Some MacBook Pro, MacBook Air and Mac Mini Models Will Become Obsolete Next Month, Lose Apple Repair Support

An anonymous reader writes: Apple will add certain MacBook Pro, MacBook Air, and Mac mini models to its list of vintage and obsolete products starting next month, which means the products will lose official Apple repair support through the company’s retail stores and authorized resellers. Kicking in on December 31, 2016, the MacBook Pro (15-inch, Early 2011) and MacBook Pro (17-inch, Early 2011) will become vintage and obsolete in all markets where applicable, while the Mac mini (Early 2009) and MacBook (13-inch, Mid 2009) will become obsolete worldwide on the same date.

Read more of this story at Slashdot.


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Lambdoku – AWS Lambda with Heroku-like Experience

README.md

Heroku-like experience with AWS Lambdas.

Features

Connecting current directory with lambda (like heroku git:remote)

$ lambdoku init

this allows you to omit the -a param for all commands below

Simplified environment variables management (heroku config)

$ lambdoku config:set ONE=1 TWO=2

$ lambdoku config
ONE=’1′
TWO=’2′

$ lambdoku config:get ONE
ONE=’1′

Simplified releases management (heroku releases)

$ lambdoku releases
22 | Setting env variables AA | 2016-11-26T21:12:46.894+0000
21 | Unsetting env variables XY | 2016-11-26T21:10:04.302+0000
20 | Setting env variables BB,XY | 2016-11-26T20:57:57.340+0000

$ lambdoku rollback 18

$ lambdoku releases
23 | Rolling back to version 18 | 2016-11-26T21:35:45.952+0000
22 | Setting env variables AA | 2016-11-26T21:12:46.894+0000
21 | Unsetting env variables XY | 2016-11-26T21:10:04.302+0000
20 | Setting env variables BB,XY | 2016-11-26T20:57:57.340+0000

in the example both code and configuration is rolled back from version 18.

Pipelines (heroku pipelines)

(actually the main reason why lambdoku was created)

$ lambdoku init lambdaDev

$ lambdoku pipeline:add lambdaStage

$ lambdoku pipeline:add lambdaProd -a lambdaStage

$ lambdoku pipeline
lambdaStage

$ lambdoku pipeline:promote

now lambdaDev and lambdaStage have the same codebase.
lambdaStage can


Original URL: http://feedproxy.google.com/~r/feedsapi/BwPx/~3/QN3i2E3mncc/lambdoku

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Linux Kernel 4.4.35 LTS Hits the Streets with x86 Improvements, Updated Drivers

 softpedia: Hitting the streets only five days after the Linux 4.4.34 patch, Linux kernel 4.4.35 LTS is a small update that changes a total of 34 files


Original URL: http://feedproxy.google.com/~r/linuxtoday/linux/~3/tmMH83XtOQw/linux-kernel-4.4.35-lts-hits-the-streets-with-x86-improvements-updated-drivers-161127163508.html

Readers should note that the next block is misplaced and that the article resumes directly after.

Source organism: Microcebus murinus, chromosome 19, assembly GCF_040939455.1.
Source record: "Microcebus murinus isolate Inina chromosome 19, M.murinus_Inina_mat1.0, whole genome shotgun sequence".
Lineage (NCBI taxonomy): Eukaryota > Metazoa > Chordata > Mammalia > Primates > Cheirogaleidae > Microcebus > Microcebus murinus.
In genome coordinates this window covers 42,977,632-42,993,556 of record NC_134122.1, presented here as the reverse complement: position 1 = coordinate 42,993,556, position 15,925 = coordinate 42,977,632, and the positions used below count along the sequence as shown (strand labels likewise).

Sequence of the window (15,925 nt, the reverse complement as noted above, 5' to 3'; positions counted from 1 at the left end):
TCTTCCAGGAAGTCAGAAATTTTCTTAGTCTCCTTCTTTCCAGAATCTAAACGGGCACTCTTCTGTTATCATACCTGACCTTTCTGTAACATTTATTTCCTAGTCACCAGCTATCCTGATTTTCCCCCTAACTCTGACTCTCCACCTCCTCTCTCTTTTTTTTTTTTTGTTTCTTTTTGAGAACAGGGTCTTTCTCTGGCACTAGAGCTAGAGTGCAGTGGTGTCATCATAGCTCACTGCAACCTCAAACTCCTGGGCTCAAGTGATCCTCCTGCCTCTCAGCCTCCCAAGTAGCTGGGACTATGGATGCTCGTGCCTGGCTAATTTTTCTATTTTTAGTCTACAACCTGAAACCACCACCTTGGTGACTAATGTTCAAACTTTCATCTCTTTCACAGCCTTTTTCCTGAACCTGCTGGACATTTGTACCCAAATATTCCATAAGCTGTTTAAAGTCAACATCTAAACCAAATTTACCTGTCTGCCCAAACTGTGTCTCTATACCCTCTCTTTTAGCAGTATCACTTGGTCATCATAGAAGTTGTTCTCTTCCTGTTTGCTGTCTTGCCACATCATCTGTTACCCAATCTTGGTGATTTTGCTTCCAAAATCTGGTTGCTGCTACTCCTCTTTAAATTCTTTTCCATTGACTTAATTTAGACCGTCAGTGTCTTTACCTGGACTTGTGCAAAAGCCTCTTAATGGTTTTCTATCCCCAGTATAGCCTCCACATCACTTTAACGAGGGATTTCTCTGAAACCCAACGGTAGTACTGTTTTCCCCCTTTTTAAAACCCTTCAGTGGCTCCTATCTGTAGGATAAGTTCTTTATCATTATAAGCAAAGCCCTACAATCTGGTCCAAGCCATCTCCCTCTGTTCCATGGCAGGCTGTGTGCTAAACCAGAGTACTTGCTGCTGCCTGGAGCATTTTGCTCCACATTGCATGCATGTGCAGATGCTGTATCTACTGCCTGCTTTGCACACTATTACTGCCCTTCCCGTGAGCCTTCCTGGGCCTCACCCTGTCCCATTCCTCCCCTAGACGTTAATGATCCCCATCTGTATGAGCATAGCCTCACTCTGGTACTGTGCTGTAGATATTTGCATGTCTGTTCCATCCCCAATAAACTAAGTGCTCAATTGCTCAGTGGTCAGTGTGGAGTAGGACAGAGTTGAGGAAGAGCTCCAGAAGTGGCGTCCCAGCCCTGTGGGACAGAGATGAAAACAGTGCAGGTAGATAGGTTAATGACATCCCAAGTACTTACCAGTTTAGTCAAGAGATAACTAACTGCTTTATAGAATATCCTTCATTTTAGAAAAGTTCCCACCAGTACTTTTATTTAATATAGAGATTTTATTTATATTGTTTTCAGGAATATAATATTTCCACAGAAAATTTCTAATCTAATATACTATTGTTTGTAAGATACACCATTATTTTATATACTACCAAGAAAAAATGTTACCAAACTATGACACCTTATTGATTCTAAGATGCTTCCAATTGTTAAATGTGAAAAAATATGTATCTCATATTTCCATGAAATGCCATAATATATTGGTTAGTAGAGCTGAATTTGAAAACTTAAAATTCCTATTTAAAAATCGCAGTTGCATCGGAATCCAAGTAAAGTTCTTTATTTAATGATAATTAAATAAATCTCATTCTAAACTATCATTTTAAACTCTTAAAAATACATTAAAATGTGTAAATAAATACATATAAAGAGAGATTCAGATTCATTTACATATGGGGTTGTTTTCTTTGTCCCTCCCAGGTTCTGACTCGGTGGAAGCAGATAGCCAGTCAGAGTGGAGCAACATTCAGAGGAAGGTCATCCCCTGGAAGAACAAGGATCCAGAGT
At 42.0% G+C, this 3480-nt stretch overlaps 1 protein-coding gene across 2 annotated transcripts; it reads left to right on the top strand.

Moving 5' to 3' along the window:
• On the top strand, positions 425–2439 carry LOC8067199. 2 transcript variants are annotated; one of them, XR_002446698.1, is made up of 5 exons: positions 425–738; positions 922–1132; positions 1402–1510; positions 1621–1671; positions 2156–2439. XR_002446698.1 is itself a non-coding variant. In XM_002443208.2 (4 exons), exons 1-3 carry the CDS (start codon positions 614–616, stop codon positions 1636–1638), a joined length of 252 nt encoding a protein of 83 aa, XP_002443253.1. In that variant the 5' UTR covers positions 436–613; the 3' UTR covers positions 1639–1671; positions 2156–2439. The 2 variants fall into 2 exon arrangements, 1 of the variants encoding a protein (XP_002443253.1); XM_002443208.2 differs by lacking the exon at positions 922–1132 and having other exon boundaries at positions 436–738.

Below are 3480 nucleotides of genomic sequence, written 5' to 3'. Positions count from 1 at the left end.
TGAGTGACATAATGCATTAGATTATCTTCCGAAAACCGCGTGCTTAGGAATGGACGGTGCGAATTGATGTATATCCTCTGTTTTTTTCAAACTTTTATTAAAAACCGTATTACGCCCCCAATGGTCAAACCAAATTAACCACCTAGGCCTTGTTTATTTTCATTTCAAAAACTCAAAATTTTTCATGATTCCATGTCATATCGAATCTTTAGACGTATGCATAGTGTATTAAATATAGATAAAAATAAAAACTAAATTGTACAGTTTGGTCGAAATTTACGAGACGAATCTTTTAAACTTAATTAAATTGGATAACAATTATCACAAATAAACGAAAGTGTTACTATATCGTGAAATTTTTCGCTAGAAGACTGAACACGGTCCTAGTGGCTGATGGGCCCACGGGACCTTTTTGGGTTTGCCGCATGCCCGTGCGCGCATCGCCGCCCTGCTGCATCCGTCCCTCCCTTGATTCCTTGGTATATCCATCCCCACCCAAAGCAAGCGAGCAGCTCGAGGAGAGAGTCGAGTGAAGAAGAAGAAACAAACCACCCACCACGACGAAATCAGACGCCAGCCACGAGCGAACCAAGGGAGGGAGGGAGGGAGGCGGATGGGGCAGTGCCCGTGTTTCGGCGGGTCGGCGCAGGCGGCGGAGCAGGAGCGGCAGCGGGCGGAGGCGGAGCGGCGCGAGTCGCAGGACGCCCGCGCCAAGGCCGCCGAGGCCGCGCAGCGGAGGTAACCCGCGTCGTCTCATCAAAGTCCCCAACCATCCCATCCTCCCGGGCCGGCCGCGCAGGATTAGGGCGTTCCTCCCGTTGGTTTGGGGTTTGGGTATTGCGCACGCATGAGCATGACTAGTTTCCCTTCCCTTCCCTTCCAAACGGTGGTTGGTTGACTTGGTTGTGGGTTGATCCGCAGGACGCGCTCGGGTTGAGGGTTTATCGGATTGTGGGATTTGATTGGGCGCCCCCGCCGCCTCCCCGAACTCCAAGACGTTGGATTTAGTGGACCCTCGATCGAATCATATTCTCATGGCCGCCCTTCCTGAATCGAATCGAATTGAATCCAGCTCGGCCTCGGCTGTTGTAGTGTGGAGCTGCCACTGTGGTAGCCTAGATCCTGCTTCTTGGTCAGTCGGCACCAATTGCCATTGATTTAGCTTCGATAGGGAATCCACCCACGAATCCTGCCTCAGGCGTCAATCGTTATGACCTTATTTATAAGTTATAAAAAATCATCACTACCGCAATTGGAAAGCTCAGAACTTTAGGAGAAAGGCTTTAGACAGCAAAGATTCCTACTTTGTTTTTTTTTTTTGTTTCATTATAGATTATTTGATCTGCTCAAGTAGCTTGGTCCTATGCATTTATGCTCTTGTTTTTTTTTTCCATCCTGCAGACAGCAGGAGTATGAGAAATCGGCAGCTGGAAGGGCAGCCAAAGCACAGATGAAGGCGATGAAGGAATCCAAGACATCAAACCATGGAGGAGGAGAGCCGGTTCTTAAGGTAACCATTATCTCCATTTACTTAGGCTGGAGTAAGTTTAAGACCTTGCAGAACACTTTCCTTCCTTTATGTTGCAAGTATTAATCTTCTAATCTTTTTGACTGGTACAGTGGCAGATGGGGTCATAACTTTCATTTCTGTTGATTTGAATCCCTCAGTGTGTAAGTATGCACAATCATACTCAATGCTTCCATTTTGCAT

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Configuring a High Interactivity SSH HoneyPot

Safety Advice

Remember running a Honey Pot is all about letting the bad guys in, therefore you’ll want to take steps to ensure the Honey Pot has no way of accessing your other systems. Remember it is solely your responsibility to ensure you secure your data and systems properly, and the author of this guide cannot be held responsible for any data loss or compromises you receive as a result of running a Honey Pot. Also bear in mind the attacker is likely to try and access stuff in the outside world or could try to use your Honey Pot to host content with legal implications, ensure you suitably firewall the front door to your Honey Pot also to just allow SSH access.
Introduction

In a world of evolving and targeted cyber threats understanding your attacker’s intentions and tools has never been more crucial. By deliberately maintaining vulnerable systems, or Honey Pots, and


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Dockerizing MySQL at Uber Engineering

Uber Engineering’s Schemaless storage system powers some of the biggest services at Uber, such as Mezzanine. Schemaless is a scalable and highly available datastore on top of MySQL¹ clusters. Managing these clusters was fairly easy when we had 16 clusters. These days, we have more than 1,000 clusters containing more than 4,000 database servers, and that requires a different class of tooling.
Initially, all our clusters were managed by Puppet, a lot of ad hoc scripts, and manual operations that couldn’t scale at Uber’s pace. When we began looking for a better way to manage our increasing number of MySQL clusters, we had a few basic requirements:
Run multiple database processes on each host
Automate everything
Have a single entry point to manage and monitor all clusters across all data center
The solution we came up with is a design called Schemadock. We run MySQL in Docker containers, which are managed by goal states that define


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